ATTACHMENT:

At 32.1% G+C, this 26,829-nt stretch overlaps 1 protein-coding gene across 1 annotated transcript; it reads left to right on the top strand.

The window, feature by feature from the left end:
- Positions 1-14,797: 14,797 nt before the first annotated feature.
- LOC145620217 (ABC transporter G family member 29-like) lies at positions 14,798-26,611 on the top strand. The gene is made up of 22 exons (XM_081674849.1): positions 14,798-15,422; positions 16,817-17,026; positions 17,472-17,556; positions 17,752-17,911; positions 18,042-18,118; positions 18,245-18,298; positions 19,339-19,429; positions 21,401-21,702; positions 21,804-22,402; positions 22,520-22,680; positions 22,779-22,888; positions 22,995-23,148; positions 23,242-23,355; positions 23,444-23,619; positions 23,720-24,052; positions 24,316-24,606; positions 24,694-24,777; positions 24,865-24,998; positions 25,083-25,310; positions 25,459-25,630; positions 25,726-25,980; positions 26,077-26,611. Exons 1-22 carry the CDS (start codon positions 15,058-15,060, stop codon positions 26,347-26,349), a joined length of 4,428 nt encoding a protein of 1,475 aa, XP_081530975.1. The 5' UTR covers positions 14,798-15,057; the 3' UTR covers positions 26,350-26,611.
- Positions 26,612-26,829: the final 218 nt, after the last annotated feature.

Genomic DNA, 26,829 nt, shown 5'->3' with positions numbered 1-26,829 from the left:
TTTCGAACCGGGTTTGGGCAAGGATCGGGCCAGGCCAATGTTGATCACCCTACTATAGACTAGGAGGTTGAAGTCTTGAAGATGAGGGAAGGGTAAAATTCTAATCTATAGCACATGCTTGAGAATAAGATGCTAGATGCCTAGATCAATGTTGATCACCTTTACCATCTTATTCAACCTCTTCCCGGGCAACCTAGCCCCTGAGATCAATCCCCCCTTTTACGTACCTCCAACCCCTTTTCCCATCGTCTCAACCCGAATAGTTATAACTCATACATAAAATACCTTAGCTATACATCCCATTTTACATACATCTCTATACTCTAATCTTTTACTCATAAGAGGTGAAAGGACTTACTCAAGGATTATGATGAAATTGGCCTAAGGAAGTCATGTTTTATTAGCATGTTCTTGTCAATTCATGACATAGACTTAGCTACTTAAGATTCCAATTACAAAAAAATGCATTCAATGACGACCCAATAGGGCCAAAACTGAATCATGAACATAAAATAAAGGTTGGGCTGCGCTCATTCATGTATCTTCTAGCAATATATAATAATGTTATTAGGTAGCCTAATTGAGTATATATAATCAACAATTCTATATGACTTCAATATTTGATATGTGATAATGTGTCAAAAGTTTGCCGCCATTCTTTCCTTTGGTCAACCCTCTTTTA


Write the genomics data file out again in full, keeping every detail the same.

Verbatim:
At 32.1% G+C, this 26,829-nt stretch overlaps 1 protein-coding gene across 1 annotated transcript; it reads left to right on the top strand.

The window, feature by feature from the left end:
- Positions 1-14,797: 14,797 nt before the first annotated feature.
- LOC145620217 (ABC transporter G family member 29-like) lies at positions 14,798-26,611 on the top strand. The gene is made up of 22 exons (XM_081674849.1): positions 14,798-15,422; positions 16,817-17,026; positions 17,472-17,556; positions 17,752-17,911; positions 18,042-18,118; positions 18,245-18,298; positions 19,339-19,429; positions 21,401-21,702; positions 21,804-22,402; positions 22,520-22,680; positions 22,779-22,888; positions 22,995-23,148; positions 23,242-23,355; positions 23,444-23,619; positions 23,720-24,052; positions 24,316-24,606; positions 24,694-24,777; positions 24,865-24,998; positions 25,083-25,310; positions 25,459-25,630; positions 25,726-25,980; positions 26,077-26,611. Exons 1-22 carry the CDS (start codon positions 15,058-15,060, stop codon positions 26,347-26,349), a joined length of 4,428 nt encoding a protein of 1,475 aa, XP_081530975.1. The 5' UTR covers positions 14,798-15,057; the 3' UTR covers positions 26,350-26,611.
- Positions 26,612-26,829: the final 218 nt, after the last annotated feature.

Genomic DNA, 26,829 nt, shown 5'->3' with positions numbered 1-26,829 from the left:
TTTCGAACCGGGTTTGGGCAAGGATCGGGCCAGGCCAATGTTGATCACCCTACTATAGACTAGGAGGTTGAAGTCTTGAAGATGAGGGAAGGGTAAAATTCTAATCTATAGCACATGCTTGAGAATAAGATGCTAGATGCCTAGATCAATGTTGATCACCTTTACCATCTTATTCAACCTCTTCCCGGGCAACCTAGCCCCTGAGATCAATCCCCCCTTTTACGTACCTCCAACCCCTTTTCCCATCGTCTCAACCCGAATAGTTATAACTCATACATAAAATACCTTAGCTATACATCCCATTTTACATACATCTCTATACTCTAATCTTTTACTCATAAGAGGTGAAAGGACTTACTCAAGGATTATGATGAAATTGGCCTAAGGAAGTCATGTTTTATTAGCATGTTCTTGTCAATTCATGACATAGACTTAGCTACTTAAGATTCCAATTACAAAAAAATGCATTCAATGACGACCCAATAGGGCCAAAACTGAATCATGAACATAAAATAAAGGTTGGGCTGCGCTCATTCATGTATCTTCTAGCAATATATAATAATGTTATTAGGTAGCCTAATTGAGTATATATAATCAACAATTCTATATGACTTCAATATTTGATATGTGATAATGTGTCAAAAGTTTGCCGCCATTCTTTCCTTTGGTCAACCCTCTTTTA